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Congo (Belge) | Photographer: Carl de Keyzer

Congo (Belge) | Photographer: Carl de Keyzer | PHOTOGRAPHERS | Scoop.it

As a member of Magnum for almost 20 years, Belgian photographer Carl de Keyzer has published several books, shooting projects across the globe in Europe, Russia, Asia, and the U.S. His strength lies in his ability to consistently capture pointed, expressive moments within daily life. For the photographs in Congo, he took five trips over two years to document the life of a post-colonial nation. “I decided to use a 1954 tourist guide for the Congo – at that time still a Belgian colony. Visiting all kinds of colonial backgrounds – mines, factories, schools, monasteries, churches, prisons. In fact it’s more a project about Belgium itself. A small European country (80 times smaller) being arrogant enough to export their own surrealism to the heart of Africa.”

 

The photographs were made into a series of two books in 2009 and 2010,Congo (Belge) and Congo Belge en images. The first book consisted of his contemporary photographs (tour guide) and the second included a selection of remastered glass negatives of the birth of the colony (1890 – 1920). Each photograph implies a story or carries a message—all focus on the people in the situation, all cross the line between straightforward photojournalism and a richer, more artful documentary style. “I tend to engage in long-term projects. I prefer to stay in a country for a longish period in order to get a better feeling of what is going on there. I prefer complex images because they reflect the complexity of life itself. There is a conflict between the utilitarian aspect of certain images taken for a precise purpose and photographs expressing a more personal viewpoint. I am always somewhere in the middle. Can you really grasp a situation through a picture? Yes, perhaps. You try, even if you stay a stranger looking in from the outside. What you are aiming at is photographs showing situations that have repercussions on people’s lives. That is why I am a photographer.”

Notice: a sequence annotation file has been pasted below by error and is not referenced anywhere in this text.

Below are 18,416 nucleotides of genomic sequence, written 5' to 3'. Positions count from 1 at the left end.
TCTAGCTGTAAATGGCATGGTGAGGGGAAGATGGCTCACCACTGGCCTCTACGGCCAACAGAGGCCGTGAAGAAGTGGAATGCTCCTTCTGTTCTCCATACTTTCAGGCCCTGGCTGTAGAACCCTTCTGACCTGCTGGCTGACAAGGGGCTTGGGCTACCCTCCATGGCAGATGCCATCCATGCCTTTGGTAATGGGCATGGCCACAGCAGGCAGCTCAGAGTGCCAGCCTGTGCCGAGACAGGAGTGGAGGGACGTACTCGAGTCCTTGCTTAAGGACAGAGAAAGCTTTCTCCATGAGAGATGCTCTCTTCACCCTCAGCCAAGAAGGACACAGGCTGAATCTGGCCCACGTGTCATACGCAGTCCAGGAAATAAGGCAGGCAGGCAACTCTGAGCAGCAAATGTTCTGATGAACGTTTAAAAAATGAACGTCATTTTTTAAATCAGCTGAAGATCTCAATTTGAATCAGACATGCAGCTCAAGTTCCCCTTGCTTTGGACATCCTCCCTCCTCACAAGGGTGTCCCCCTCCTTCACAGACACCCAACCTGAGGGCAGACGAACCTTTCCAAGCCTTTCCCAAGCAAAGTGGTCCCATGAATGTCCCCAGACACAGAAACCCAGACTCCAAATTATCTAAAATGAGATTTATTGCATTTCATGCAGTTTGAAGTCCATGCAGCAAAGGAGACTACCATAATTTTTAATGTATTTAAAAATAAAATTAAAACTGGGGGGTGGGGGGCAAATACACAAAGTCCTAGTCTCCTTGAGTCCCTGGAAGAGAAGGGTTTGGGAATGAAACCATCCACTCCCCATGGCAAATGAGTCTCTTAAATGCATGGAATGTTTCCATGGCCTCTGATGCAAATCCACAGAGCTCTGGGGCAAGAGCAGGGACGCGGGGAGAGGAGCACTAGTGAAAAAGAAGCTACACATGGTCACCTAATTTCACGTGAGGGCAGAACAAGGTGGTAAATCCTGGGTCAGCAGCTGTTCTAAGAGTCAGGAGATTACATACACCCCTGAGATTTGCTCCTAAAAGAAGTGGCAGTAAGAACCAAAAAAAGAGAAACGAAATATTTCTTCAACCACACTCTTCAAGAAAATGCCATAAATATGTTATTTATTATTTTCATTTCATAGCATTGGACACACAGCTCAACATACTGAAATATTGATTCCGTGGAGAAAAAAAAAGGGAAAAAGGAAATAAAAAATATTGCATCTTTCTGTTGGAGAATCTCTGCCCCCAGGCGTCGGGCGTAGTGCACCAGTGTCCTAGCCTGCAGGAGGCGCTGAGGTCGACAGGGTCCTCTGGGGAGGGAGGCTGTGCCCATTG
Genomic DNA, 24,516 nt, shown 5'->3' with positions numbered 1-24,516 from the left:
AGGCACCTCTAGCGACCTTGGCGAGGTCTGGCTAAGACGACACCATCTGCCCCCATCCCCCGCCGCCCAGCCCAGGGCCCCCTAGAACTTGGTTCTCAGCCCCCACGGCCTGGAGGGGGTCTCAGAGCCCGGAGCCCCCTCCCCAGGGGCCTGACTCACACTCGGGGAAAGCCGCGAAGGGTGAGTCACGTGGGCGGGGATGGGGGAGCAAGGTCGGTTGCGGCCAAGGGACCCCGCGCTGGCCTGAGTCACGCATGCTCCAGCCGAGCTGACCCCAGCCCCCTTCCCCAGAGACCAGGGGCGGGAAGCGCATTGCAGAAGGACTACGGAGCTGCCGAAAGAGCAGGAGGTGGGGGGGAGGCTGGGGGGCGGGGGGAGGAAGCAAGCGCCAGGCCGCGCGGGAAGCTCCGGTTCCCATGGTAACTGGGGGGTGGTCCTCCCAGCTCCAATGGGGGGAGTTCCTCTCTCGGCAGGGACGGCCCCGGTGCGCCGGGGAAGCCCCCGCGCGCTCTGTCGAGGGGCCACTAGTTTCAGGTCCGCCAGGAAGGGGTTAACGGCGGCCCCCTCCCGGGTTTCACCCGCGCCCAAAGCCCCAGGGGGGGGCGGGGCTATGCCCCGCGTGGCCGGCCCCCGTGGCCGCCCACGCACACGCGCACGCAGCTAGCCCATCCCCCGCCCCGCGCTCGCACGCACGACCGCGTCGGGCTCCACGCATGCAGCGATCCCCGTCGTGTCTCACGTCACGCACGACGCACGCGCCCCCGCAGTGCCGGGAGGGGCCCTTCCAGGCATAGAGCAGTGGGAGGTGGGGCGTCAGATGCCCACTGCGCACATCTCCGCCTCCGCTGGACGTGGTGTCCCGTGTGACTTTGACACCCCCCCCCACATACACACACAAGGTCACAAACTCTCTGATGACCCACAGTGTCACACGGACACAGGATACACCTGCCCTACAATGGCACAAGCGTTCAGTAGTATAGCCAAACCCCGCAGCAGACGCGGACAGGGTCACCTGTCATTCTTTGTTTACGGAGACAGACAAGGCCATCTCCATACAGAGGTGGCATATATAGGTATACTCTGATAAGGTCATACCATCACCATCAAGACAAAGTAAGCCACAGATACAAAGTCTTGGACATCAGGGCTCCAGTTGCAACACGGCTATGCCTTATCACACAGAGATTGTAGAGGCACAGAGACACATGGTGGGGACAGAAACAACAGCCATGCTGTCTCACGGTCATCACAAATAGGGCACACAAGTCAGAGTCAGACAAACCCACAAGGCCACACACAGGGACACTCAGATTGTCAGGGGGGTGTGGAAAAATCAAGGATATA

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Link info:
The portfolio is on Projects : 2009 Congo (Belge)

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Congoloses wrestlers | Photographer: Colin Delfosse

Congoloses wrestlers | Photographer: Colin Delfosse | PHOTOGRAPHERS | Scoop.it

Kinshasa, 2010. Eight million inhabitants, thousands of shegués (street children), hundreds of wrestlers and their brass bands. Edingwe, Dragon, City Train, Mbokotomo : the “legends” of Congolese wrestling invent themselves on a daily basis in the outskirts of Kinshasa. Body-building, and even black magic enthusiasts fight for glory in makeshift rings. They come from the streets and their charisma commands respect and admiration. But the heros of the ring are modest in victory : « Kobeta libanga papa mundele » [we manage, white man]. In the last hours of the day, when they have hung up their everyday “occupations”, they put on masks and wrestling kit ready to fight. The motorised parade of wrestlers attracts crowds from the dusty streets of Massina, Ngili and Matete, towns round the Congolese capital. In back yards, on the tables of the street cafés, or even in the street, the spell casters warm up over primus stoves and cannabis. The ring is hastily set up, the judge climbs onto the ropes. “Let the match begin!” The fight starts and is usually more or less fixed. Rounds follow one another until the final spell is cast, until the adversary is floored, until the next fight.

 

Graduated in journalism, Colin Delfosse turned to documentary photography in 2005, and became one of the founding members of the Out of Focus collective.